average person

Source: http://gizmodo.com/5884415/travelling-in-modern-china-requires-serious-secret-agent-skills

Travelling in Modern Day China Requires Cold War Era Secret Agent SkillsIf Kenneth G. Lieberthal were anything but a China expert at the Brookings institution, his travelling-in-China security procedures would read like the product of a paranoid mind that watched too many spy movies as a kid:

He leaves his cellphone and laptop at home and instead brings “loaner” devices, which he erases before he leaves the United States and wipes clean the minute he returns. In China, he disables Bluetooth and Wi-Fi, never lets his phone out of his sight and, in meetings, not only turns off his phone but also removes the battery, for fear his microphone could be turned on remotely. He connects to the Internet only through an encrypted, password-protected channel, and copies and pastes his password from a USB thumb drive. He never types in a password directly, because, he said, “the Chinese are very good at installing key-logging software on your laptop.”

Talk about overkill, right? Well he’s not alone. The Times reports that these seemingly paranoid precautions are par for the course for just about anyone with valuable information including government officials, researchers, and even normal businessmen who do business in China.

But what about the rest of us? I may not have any valuable state secrets or research that needs protecting but that doesn’t mean I want the Chinese government snooping on my internetting when I visit my grandparents (especially when the consequences can be so severe). In the past, I’ve relied on a combination of VPNs, TOR, and password-protecting everything I can, but now it sounds like even that isn’t enough. Or maybe it’s totally overkill given my general unimportance in the grand scheme of things. Dear readers, I ask you, how much security is enough when it comes to the average person on vacation? [NY Times]

Image credit: Shutterstock/Rynio Productions

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Sunday, February 12th, 2012 Uncategorized No Comments

Facebook Photo Library Dwarfs Everything Else on the Planet [Facebook]

Source: http://gizmodo.com/5841667/facebook-photo-library-dwarfs-everything-else-in-the-planet

Facebook Photo Library Dwarfs Everything Else on the PlanetCheck out the gigantic volume of photos now stored in Facebook compared to Flickr, the Library of Congress and Instagram. I knew they were big, but I never imagined the difference could be so huge. 140 billion photos! It defies belief.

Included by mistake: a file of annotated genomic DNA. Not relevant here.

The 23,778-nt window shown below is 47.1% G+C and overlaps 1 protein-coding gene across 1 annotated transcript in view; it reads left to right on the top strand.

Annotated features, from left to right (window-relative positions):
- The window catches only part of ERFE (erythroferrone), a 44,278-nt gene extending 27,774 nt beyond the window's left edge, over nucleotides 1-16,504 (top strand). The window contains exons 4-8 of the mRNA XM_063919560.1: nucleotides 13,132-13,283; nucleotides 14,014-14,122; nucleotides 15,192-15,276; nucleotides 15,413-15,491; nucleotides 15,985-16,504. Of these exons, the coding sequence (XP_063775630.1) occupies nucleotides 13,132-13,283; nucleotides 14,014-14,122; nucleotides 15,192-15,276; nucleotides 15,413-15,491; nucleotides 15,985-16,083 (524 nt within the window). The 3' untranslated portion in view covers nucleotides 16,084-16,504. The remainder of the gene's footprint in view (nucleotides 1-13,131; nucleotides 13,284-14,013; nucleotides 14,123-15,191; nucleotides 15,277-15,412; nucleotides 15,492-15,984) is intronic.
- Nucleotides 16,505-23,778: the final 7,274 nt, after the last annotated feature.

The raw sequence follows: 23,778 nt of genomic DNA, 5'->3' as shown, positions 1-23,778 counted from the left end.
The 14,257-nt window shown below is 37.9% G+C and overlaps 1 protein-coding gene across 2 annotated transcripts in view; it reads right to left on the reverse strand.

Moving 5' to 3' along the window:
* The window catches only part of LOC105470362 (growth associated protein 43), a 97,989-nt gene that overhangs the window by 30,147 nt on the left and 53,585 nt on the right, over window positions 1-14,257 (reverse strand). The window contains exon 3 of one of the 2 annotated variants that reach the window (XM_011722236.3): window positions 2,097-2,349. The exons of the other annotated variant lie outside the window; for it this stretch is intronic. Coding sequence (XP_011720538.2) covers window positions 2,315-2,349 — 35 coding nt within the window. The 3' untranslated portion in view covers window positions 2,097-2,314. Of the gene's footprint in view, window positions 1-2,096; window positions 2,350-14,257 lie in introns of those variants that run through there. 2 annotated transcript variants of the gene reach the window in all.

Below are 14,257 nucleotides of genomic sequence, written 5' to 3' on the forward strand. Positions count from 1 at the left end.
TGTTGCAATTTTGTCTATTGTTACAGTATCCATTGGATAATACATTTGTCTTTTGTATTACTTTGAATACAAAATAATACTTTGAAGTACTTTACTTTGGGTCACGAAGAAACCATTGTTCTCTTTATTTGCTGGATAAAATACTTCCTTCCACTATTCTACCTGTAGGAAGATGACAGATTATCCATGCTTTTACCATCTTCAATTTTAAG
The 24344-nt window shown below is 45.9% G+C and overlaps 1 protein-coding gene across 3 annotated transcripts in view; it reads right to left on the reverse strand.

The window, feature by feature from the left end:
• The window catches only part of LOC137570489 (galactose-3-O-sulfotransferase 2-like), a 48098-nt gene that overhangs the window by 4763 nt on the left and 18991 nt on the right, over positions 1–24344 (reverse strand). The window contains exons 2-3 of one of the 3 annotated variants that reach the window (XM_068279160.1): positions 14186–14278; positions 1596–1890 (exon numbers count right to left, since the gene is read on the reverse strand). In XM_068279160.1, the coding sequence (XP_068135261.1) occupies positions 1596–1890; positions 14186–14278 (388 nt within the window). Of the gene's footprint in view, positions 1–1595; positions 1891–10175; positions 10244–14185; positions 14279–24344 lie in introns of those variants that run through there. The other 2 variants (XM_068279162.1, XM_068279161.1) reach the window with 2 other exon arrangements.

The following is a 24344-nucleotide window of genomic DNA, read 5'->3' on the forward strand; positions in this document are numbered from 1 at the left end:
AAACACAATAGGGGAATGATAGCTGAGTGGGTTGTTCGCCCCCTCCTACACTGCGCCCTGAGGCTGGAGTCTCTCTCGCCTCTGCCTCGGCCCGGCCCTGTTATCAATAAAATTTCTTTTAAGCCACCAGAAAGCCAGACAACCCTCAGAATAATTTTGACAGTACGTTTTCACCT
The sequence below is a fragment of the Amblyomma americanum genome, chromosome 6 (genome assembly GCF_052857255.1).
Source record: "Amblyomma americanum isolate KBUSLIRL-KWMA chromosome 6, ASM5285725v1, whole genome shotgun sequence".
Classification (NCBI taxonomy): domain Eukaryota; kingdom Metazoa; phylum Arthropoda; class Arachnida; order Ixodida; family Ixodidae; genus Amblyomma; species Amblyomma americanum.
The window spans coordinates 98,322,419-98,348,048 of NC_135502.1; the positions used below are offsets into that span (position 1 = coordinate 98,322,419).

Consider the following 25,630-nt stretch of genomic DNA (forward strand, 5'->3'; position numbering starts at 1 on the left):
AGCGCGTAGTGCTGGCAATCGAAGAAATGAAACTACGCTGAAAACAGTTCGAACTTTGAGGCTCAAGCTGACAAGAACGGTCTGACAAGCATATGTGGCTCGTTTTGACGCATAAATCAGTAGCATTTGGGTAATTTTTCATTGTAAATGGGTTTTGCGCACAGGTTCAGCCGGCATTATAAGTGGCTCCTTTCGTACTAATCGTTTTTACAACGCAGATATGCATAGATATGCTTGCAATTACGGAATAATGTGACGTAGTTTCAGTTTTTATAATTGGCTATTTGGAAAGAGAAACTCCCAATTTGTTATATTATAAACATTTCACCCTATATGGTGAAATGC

It’s 10,000 times larger than the photo catalog in the Library of Congress! And Flickr, which I erroneously thought would be larger than anything else, is just a tiny fraction of Facebook.

Digital cameras are now ubiquitous – it is estimated that 2.5 billion people in the world today have a digital camera. If the average person snaps 150 photos this year that would be a staggering 375 billion photos. That might sound implausible but this year people will upload over 70 billion photos to Facebook, suggesting around 20% of all photos this year will end up there. Already Facebook’s photo collection has a staggering 140 billion photos, that’s over 10,000 times larger than the Library of Congress.

According to 1000memories, so far humanity has taken 3.5 trillion. Right now, “every 2 minutes today we snap as many photos as the whole of humanity took in the 1800s.”

Maybe someday someone would do something incredibly useful with them, like monitoring the state of mind of the whole planet by analyzing the expressions and landscapes of all these photos.

Facebook Photo Library Dwarfs Everything Else on the PlanetIt’s sad to see the demise of analog photos—and surprising that there were still four billion taken in the last year alone. [1000memories]


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Monday, September 19th, 2011 news No Comments

Dr. Augustine Fou is Digital Consigliere to marketing executives, advising them on digital strategy and Unified Marketing(tm). Dr Fou has over 17 years of in-the-trenches, hands-on experience, which enables him to provide objective, in-depth assessments of their current marketing programs and recommendations for improving business impact and ROI using digital insights.

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